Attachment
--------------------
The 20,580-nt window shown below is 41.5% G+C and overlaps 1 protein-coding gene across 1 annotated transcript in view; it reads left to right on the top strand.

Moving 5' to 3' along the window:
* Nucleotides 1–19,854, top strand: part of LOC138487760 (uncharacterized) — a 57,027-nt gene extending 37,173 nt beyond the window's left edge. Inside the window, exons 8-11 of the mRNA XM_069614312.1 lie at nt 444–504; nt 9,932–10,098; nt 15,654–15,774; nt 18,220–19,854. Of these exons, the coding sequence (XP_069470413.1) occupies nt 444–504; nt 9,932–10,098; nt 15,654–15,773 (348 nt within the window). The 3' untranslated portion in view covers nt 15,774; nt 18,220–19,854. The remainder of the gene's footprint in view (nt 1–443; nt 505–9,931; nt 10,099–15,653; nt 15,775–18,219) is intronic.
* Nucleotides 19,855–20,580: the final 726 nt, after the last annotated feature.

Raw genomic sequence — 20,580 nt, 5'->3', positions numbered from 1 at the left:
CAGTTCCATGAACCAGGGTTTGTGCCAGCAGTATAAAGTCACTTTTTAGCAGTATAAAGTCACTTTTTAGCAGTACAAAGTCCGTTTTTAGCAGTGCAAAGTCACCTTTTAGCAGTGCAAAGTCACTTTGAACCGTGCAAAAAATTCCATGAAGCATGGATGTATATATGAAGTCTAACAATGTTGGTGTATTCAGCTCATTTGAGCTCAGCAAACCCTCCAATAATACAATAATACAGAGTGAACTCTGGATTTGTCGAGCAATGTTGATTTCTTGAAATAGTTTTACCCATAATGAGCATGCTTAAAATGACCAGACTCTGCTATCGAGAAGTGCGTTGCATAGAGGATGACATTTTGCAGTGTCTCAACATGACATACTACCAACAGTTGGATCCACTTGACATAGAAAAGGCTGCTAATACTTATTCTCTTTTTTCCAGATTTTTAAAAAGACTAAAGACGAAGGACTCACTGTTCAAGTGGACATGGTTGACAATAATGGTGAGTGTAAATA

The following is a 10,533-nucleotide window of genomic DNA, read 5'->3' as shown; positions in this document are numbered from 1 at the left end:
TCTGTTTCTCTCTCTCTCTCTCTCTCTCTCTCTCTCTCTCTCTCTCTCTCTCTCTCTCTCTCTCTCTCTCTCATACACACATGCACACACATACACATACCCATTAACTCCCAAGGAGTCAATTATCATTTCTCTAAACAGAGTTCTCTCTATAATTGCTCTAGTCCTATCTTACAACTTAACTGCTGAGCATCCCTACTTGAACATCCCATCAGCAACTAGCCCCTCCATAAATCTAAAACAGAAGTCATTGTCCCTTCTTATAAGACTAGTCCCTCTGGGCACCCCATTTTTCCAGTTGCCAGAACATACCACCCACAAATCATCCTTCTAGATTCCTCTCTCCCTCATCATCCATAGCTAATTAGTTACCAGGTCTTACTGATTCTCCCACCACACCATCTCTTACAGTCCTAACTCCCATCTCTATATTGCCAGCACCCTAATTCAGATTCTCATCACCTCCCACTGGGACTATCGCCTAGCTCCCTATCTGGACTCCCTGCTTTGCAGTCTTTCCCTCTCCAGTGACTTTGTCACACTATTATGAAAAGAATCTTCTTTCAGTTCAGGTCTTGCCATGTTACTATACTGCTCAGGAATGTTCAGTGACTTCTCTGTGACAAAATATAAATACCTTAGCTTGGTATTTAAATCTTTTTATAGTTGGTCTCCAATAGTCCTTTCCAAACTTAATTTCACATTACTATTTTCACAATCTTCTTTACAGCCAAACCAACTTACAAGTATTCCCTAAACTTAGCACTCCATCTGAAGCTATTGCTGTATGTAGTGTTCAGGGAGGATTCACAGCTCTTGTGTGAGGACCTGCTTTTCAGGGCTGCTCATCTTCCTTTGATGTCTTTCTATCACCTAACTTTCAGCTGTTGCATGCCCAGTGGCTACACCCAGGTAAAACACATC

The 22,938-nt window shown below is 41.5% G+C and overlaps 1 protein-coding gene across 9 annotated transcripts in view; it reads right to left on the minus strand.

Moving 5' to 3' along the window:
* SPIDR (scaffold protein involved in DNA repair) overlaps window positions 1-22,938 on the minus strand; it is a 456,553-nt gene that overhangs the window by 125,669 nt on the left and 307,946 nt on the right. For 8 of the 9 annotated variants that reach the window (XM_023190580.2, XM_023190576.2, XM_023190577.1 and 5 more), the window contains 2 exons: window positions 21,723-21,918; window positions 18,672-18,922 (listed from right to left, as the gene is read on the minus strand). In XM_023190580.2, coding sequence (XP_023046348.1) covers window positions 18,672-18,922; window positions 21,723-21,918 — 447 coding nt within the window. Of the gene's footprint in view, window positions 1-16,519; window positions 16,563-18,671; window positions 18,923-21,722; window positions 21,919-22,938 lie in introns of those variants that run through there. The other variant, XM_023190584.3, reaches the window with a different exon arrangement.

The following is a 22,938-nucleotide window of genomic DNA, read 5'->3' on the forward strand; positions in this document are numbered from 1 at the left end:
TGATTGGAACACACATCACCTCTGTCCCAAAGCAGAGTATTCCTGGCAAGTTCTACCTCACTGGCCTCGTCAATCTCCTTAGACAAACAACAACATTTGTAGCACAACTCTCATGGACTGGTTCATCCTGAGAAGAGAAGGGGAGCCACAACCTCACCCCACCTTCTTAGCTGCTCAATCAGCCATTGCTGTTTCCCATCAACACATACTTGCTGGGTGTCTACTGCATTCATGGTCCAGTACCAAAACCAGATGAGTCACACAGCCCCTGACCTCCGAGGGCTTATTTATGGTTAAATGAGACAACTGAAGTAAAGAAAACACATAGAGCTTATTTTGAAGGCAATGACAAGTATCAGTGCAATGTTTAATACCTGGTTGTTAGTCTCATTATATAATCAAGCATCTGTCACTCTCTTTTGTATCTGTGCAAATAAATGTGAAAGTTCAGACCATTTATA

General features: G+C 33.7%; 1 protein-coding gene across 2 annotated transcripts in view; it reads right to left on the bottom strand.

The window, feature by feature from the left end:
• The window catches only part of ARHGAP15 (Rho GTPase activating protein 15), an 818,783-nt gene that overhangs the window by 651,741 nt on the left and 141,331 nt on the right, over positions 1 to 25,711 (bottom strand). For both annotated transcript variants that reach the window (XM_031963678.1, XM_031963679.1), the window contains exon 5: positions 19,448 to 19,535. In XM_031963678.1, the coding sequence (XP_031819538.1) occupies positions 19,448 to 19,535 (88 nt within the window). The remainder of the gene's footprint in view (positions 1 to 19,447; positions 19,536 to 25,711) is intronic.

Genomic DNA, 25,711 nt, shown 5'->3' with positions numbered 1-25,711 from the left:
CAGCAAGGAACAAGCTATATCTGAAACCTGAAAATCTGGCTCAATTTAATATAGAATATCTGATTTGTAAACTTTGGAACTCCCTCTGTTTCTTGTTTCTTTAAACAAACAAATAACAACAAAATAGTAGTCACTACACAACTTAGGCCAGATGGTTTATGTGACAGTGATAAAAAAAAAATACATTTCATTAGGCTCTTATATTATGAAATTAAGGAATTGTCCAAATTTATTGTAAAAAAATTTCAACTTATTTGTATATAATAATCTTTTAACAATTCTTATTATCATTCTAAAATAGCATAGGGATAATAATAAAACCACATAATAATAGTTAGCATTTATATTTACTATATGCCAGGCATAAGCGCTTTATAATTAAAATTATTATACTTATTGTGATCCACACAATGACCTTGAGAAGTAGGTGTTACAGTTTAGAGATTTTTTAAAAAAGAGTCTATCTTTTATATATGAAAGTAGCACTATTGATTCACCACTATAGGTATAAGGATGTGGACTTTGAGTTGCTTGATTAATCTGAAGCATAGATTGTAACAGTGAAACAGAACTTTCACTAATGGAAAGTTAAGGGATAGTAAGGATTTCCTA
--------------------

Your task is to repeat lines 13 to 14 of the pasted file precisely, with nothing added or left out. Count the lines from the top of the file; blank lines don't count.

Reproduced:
TGATTGGAACACACATCACCTCTGTCCCAAAGCAGAGTATTCCTGGCAAGTTCTACCTCACTGGCCTCGTCAATCTCCTTAGACAAACAACAACATTTGTAGCACAACTCTCATGGACTGGTTCATCCTGAGAAGAGAAGGGGAGCCACAACCTCACCCCACCTTCTTAGCTGCTCAATCAGCCATTGCTGTTTCCCATCAACACATACTTGCTGGGTGTCTACTGCATTCATGGTCCAGTACCAAAACCAGATGAGTCACACAGCCCCTGACCTCCGAGGGCTTATTTATGGTTAAATGAGACAACTGAAGTAAAGAAAACACATAGAGCTTATTTTGAAGGCAATGACAAGTATCAGTGCAATGTTTAATACCTGGTTGTTAGTCTCATTATATAATCAAGCATCTGTCACTCTCTTTTGTATCTGTGCAAATAAATGTGAAAGTTCAGACCATTTATA

General features: G+C 33.7%; 1 protein-coding gene across 2 annotated transcripts in view; it reads right to left on the bottom strand.